Reply
      • Kinda scary isn’t it. Nobody thinks twice about it. At most, the dog is trained to sit instead of jump on greeting. But almost everyone is thrilled when their dog comes trotting to them when they get home.

        You may not have MENT to, but thats what you just did.

      • Its something I keep in the back of my head. I have two dogs, the larger/slightly older dog will be over 130lbs (we’re starting to think he’s going to go over 140) when he’s full grown, and he’s already got a hellhound bark especially when he’s alerting to someone pulling into the driveway….. He’s friendly as heck, but a stranger wouldn’t know that. I can pretty much promise, that if the cops ever had reason to walk into my house unannounced, my enthusiastic goofball would make them very uncomfortable, and that is, apparently, all it would take.

      • I believe it’s time for me to get another sign made. One that says,
        No Trespassing
        No Guns or Weapons
        This is my Dogs Yard
        If you need to speak to me
        CALL ME (number)
        If I don’t answer..
        I’m not at home
        come back later

        anyone think that will help protect my dogs?

      • Can’t hurt but I honestly don’t think it would help unfortunately.

      • Therese

         /  May 28, 2012

        Sorry Dot, won’t help. If the police or other emergency personnel have reason to be on your property, they will not read the sign, and they will not disarm themselves just to talk to you and they are not trespassing. If they have a valid reason to be there, they will not call you, and on reaching no one, leave and come back later. I can think of hundreds of scenarios where you would not went them to go away and come back later.

        To the best of any dog owner’s ability it’s important that dogs not be allowed to charge at anyone, even if you believe the dog means no harm. The threat is in the eye of the beholder. If Gizmo had been taught not to exit the house without permission, or been placed on a leash, of left in the house, he would probably still be alive.

        While I believe that the shooting of Gizmo was probably inappropriate based on his size – I wasn’t there and all we have is the owner’s story here – when are folks going to learn that you do not let your dog just “follow you out” off leash. There needs to be education on BOTH sides to reduce the number of police officers shooting dogs.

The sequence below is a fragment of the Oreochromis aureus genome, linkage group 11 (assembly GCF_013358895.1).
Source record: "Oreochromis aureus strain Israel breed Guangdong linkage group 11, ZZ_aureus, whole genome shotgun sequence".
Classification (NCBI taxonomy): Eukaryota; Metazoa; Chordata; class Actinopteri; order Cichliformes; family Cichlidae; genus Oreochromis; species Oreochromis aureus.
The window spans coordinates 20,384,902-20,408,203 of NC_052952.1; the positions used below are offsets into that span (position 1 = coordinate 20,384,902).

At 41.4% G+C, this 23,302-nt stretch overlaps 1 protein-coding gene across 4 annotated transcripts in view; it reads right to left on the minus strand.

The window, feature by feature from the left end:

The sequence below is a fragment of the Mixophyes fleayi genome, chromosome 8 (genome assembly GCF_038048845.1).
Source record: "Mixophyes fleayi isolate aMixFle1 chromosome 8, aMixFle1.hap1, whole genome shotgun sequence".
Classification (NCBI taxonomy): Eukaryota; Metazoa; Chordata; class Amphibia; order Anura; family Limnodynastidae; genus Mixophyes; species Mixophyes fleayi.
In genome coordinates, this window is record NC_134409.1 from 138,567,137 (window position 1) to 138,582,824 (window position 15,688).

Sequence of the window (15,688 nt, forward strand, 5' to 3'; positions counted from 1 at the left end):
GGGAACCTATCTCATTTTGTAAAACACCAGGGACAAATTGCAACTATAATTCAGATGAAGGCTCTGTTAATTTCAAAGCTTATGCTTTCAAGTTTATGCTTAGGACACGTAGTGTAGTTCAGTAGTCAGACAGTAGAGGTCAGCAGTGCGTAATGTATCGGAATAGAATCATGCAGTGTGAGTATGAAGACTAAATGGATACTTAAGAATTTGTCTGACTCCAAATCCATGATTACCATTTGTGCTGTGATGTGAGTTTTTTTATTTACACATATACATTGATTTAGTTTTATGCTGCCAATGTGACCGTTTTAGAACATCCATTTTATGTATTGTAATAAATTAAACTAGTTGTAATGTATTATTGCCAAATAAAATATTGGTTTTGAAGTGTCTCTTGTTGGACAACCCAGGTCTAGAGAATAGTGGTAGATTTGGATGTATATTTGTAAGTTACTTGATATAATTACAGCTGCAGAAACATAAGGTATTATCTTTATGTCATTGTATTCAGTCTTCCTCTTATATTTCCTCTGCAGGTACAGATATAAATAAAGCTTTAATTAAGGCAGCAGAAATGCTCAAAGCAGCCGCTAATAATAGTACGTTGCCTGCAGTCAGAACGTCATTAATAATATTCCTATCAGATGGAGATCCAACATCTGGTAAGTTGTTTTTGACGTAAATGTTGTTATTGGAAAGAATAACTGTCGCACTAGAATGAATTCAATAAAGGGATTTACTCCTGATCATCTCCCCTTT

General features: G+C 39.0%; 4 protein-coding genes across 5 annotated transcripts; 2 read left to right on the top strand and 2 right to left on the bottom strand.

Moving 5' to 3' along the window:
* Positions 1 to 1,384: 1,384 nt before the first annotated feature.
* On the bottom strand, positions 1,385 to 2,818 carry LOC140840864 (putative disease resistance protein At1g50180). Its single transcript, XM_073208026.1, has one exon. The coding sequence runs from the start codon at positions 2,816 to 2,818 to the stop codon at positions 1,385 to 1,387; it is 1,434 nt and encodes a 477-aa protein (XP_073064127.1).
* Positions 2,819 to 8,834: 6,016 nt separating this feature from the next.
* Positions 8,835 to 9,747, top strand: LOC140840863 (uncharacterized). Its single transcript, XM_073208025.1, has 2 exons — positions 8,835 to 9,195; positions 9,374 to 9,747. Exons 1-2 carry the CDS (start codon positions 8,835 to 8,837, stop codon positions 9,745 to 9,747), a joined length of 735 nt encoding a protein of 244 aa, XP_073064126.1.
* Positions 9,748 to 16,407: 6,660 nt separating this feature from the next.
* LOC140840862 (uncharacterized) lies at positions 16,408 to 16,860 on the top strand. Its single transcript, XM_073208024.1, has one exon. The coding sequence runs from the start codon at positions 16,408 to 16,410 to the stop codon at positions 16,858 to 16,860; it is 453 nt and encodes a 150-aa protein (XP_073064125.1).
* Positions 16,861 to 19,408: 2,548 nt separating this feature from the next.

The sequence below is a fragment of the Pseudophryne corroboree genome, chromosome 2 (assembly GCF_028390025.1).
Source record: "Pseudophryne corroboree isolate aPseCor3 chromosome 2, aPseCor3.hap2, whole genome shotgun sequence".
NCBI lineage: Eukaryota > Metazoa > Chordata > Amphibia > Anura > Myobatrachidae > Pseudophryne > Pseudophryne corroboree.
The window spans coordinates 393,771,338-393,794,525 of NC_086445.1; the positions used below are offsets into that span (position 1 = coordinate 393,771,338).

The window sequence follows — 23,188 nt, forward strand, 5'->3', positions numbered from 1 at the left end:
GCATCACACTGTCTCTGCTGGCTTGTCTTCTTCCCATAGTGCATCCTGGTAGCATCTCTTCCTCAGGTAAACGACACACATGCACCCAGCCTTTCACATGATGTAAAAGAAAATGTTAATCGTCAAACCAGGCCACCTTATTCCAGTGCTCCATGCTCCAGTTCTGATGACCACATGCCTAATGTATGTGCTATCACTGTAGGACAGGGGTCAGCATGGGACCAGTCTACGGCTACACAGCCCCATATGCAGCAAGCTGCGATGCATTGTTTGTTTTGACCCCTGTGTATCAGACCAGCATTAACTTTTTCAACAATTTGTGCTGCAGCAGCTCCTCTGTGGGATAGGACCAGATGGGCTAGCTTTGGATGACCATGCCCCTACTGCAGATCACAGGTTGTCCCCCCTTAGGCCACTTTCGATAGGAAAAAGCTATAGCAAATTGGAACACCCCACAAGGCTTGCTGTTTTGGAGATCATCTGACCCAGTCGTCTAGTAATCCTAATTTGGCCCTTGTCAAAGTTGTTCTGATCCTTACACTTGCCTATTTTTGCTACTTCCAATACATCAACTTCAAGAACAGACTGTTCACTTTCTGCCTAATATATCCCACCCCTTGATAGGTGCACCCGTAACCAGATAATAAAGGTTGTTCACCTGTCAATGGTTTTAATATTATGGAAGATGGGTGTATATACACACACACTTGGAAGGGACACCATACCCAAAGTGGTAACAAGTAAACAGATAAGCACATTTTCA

• I’ve had dogs slip past me on more than one occasion when trying to squeeze out the door to see what a stranger wanted. It happens. Mostly now, I just don’t answer the door.

      • Therese

         /  May 28, 2012

        If you have a peep hole or window and can see that someone your dog doesn’t know is at or approaching your front door, why wouldn’t you leash up before opening the door? or train your dog not to bolt or slip out? My dog doesn’t get to “see what a stranger wants” when I’m home, that isn’t her job owing to her limited verbal skills. That she has barked at their approach/knock is enough.

        We are currently doing some remodeling. Our dog is leashed from the first knock on the door in the morning AND kept behind a gate AND attached to a long tether AND boundary trained. She will not be “slipping out” to charge or harass anyone inside or out. And for the worker’s part, they do not have to watch that she doesn’t get out (it isn’t their job). She is not released until all the exit points have been secured. Yes, she’s trained, but why take chances you don’t have to take. She is not allowed to “slip out” and visit with delivery people, solicitors, or emergency personnel doing their job.

        As someone who knows a lot of dedicated police officers and emergency personnel, I’ve also seen some horrendous totally unnecessary bites (where the dog did not end up getting shot, even thought the person would have been justified). I was bitten, while working, by a 17-pound terrier mix, received over a dozen stitches in my hand and was off work for over a month. (The owner claimed the dog had never bitten anyone before. Based on the dog’s body language that was patently a lie.) I’ve also personally seen a fair amount of totally irresponsible owner behavior, where dogs “slip out” are “let out” or “get out”. There are enough situations where the shooting is a tragic circumstance. But based on this owner’s account, training has to go both ways. Emergency personnel AND dog owners.

      • I’m glad to hear your dog is “not allowed” to ever get out your door unexpectedly. To say that the rest of us who this has happened to are irresponsible pet owners is unfair.

      • Pretty much. I think most of the readers here are reasonably good dog owners. You probly trained your dog to sit by the door instead of jumping up at the person entering the house and what not. But you know what? Accidents happen. And thats all it takes.

  9. This seems to be happening all too often. It is horrors like this that make the public believe law enforcement is out of control.